National Historical Shrines are historical sites or structures revered for their history, as determined by the NHCP. These include the site of the Battle of Mactan in Cebu, which is the site where Lapulapu killed the Portugese explorer Magellan.
National Historical Monuments are structures that honor illustrious persons or commemorate events of historical value, as determined by the NHCP. The Jose Rizal monument in Luneta Park is one example.
National Historical Landmarks are sites or structures that are associated with events or achievements significant in Philippine history, as determined by the NHCP. An example of this is the Leyte Landing Site in Tacloban, Leyte, the site where General Douglas returned to the Philippines in World War II.
Lastly, World Heritage Sites are heritage sites that not only have national significance, but also have unique characteristics that are significant to world heritage, as declared by the United Nations Educational, Scientific and Cultural Office (UNESCO). An example of this is the Santo Tomas de Villanueva Church in Miag-ao, Ilo-ilo.
Heritage Buildings are significant not only for their historical value, but also because of the soundness of their physical integrity. It is through these structures that we are still able to glimpse into the Spanish-era Philippines.
Marked heritage structures, as well as the markers themselves, must not be defaced or destroyed. They must also maintain their overall appearance and authenticity. Thus, buildings and areas with heritage markers are also entitled to government funding for protection, conservation and restoration, even during times of armed conflict, natural circumstances and other exceptional events. The NHCP or the NM can also suspend activities in the building or site, if its physical integrity is in danger.
The specific cultural agency that determined the heritage structure’s cultural significance is also indicated on a heritage marker. Hence, if a marked building has been destroyed, or is threatened with destruction through unauthorized renovation, real-estate development, road-widening projects, or demolition, and even vandalism, either the NHCP or the NM must be informed immediately. In fact, a hefty fine of ₱200,000 or even imprisonment of at most 10 years await any person who destroys, demolishes marked heritage structures. In 2018, charges were filed against a parish priest for the unauthorized renovation of a Spanish-era convent that was declared an Important Cultural Property.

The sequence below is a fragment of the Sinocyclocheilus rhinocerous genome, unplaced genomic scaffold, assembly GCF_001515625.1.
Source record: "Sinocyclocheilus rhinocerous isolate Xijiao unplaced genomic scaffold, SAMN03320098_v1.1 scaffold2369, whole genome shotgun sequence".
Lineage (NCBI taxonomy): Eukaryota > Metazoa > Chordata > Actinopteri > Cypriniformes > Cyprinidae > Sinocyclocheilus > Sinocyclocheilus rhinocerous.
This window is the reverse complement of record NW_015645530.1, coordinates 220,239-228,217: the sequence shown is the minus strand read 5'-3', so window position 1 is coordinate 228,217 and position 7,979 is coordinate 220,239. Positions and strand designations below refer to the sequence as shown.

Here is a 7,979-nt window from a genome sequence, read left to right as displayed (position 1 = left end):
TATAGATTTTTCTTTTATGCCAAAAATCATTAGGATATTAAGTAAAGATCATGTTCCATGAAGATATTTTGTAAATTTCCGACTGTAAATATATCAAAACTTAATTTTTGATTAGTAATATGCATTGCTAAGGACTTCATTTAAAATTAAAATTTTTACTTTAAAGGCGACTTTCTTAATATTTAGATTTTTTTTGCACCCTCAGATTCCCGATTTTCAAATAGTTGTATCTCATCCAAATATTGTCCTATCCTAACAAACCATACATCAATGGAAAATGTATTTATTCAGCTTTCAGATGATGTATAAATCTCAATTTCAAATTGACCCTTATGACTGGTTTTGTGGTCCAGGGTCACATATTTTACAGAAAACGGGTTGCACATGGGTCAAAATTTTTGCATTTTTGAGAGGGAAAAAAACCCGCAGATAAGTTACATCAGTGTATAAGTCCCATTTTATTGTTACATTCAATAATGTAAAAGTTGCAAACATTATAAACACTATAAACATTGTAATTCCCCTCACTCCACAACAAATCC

Even unmarked historical structures are protected by the law. Structures that are at least 50 years old are presumed as Important Cultural Properties, and can be officially declared and marked as such later on. Numerous unmarked Spanish-era historical structures have been spared from destruction, thanks to this provision. For example, in 2019, the NHCP saved an unmarked 243-year old watch tower in Maasin, Leyte from being destroyed by a road-widening project. A parish priest was also stopped from renovating an unmarked Spanish-era convent in Iloilo without securing a permit from the NHCP.
Any interested person can file a petition to have an unmarked historical structure or site officially declared as either a National Cultural Treasure or an Important Cultural Property. To do this, they must file a petition with the National Commission for Culture and the Arts. Stakeholders such as Local Government Units, cultural and tourism councils and schools will then be summoned to participate in the deliberation process, which the NM or the NHCP must resolve within 90 days.
Heritage markers not only inform the public about heritage structures’ importance to Filipino history and culture. They also work to shield these historic structures from destruction. This ensures that their appearance is closest to how they appeared centuries ago. Being able to experience them as such, the present generation can now be linked to the previous generations, which is one way by which cultural heritage can truly be experienced.